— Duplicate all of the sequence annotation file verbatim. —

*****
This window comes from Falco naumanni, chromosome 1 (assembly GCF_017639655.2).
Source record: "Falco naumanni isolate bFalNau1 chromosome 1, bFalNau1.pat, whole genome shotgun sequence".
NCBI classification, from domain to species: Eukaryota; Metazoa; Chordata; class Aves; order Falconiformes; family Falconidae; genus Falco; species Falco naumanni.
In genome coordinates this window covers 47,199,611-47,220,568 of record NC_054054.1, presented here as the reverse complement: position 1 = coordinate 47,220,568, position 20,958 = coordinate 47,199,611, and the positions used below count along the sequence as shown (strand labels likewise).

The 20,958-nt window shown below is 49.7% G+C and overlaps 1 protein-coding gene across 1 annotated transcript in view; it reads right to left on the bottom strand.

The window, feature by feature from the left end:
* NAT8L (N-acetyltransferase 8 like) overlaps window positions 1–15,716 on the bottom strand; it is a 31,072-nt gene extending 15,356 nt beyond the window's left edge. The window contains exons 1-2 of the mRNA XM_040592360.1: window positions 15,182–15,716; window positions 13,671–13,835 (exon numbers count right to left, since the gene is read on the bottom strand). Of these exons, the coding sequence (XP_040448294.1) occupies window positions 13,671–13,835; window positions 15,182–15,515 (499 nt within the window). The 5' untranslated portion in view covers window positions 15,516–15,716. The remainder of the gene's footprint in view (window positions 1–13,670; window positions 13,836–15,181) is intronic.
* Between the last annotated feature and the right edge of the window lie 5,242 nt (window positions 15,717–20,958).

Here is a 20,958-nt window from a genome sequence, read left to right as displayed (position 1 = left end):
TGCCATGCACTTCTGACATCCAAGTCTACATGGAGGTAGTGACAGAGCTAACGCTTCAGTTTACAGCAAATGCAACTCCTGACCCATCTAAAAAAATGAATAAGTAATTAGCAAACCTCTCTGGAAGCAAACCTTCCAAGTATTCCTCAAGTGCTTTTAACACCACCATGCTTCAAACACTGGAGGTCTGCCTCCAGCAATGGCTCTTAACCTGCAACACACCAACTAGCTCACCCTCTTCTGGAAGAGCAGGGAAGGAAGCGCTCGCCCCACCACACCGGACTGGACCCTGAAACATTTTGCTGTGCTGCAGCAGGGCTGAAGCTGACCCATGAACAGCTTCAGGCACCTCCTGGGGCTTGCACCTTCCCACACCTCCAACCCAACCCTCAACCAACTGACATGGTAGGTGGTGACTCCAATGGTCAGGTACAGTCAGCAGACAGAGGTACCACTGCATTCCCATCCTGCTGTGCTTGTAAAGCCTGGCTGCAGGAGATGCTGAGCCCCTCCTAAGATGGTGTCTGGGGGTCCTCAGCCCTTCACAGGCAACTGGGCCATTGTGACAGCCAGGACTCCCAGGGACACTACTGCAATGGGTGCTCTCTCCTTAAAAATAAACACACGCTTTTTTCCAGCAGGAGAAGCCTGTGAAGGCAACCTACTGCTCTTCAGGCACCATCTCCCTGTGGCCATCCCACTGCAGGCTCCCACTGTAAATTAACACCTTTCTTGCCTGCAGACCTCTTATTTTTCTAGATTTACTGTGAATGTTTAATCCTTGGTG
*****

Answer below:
This window comes from Falco naumanni, chromosome 1 (assembly GCF_017639655.2).
Source record: "Falco naumanni isolate bFalNau1 chromosome 1, bFalNau1.pat, whole genome shotgun sequence".
NCBI classification, from domain to species: Eukaryota; Metazoa; Chordata; class Aves; order Falconiformes; family Falconidae; genus Falco; species Falco naumanni.
In genome coordinates this window covers 47,199,611-47,220,568 of record NC_054054.1, presented here as the reverse complement: position 1 = coordinate 47,220,568, position 20,958 = coordinate 47,199,611, and the positions used below count along the sequence as shown (strand labels likewise).

The 20,958-nt window shown below is 49.7% G+C and overlaps 1 protein-coding gene across 1 annotated transcript in view; it reads right to left on the bottom strand.

The window, feature by feature from the left end:
* NAT8L (N-acetyltransferase 8 like) overlaps window positions 1–15,716 on the bottom strand; it is a 31,072-nt gene extending 15,356 nt beyond the window's left edge. The window contains exons 1-2 of the mRNA XM_040592360.1: window positions 15,182–15,716; window positions 13,671–13,835 (exon numbers count right to left, since the gene is read on the bottom strand). Of these exons, the coding sequence (XP_040448294.1) occupies window positions 13,671–13,835; window positions 15,182–15,515 (499 nt within the window). The 5' untranslated portion in view covers window positions 15,516–15,716. The remainder of the gene's footprint in view (window positions 1–13,670; window positions 13,836–15,181) is intronic.
* Between the last annotated feature and the right edge of the window lie 5,242 nt (window positions 15,717–20,958).

Here is a 20,958-nt window from a genome sequence, read left to right as displayed (position 1 = left end):
TGCCATGCACTTCTGACATCCAAGTCTACATGGAGGTAGTGACAGAGCTAACGCTTCAGTTTACAGCAAATGCAACTCCTGACCCATCTAAAAAAATGAATAAGTAATTAGCAAACCTCTCTGGAAGCAAACCTTCCAAGTATTCCTCAAGTGCTTTTAACACCACCATGCTTCAAACACTGGAGGTCTGCCTCCAGCAATGGCTCTTAACCTGCAACACACCAACTAGCTCACCCTCTTCTGGAAGAGCAGGGAAGGAAGCGCTCGCCCCACCACACCGGACTGGACCCTGAAACATTTTGCTGTGCTGCAGCAGGGCTGAAGCTGACCCATGAACAGCTTCAGGCACCTCCTGGGGCTTGCACCTTCCCACACCTCCAACCCAACCCTCAACCAACTGACATGGTAGGTGGTGACTCCAATGGTCAGGTACAGTCAGCAGACAGAGGTACCACTGCATTCCCATCCTGCTGTGCTTGTAAAGCCTGGCTGCAGGAGATGCTGAGCCCCTCCTAAGATGGTGTCTGGGGGTCCTCAGCCCTTCACAGGCAACTGGGCCATTGTGACAGCCAGGACTCCCAGGGACACTACTGCAATGGGTGCTCTCTCCTTAAAAATAAACACACGCTTTTTTCCAGCAGGAGAAGCCTGTGAAGGCAACCTACTGCTCTTCAGGCACCATCTCCCTGTGGCCATCCCACTGCAGGCTCCCACTGTAAATTAACACCTTTCTTGCCTGCAGACCTCTTATTTTTCTAGATTTACTGTGAATGTTTAATCCTTGGTG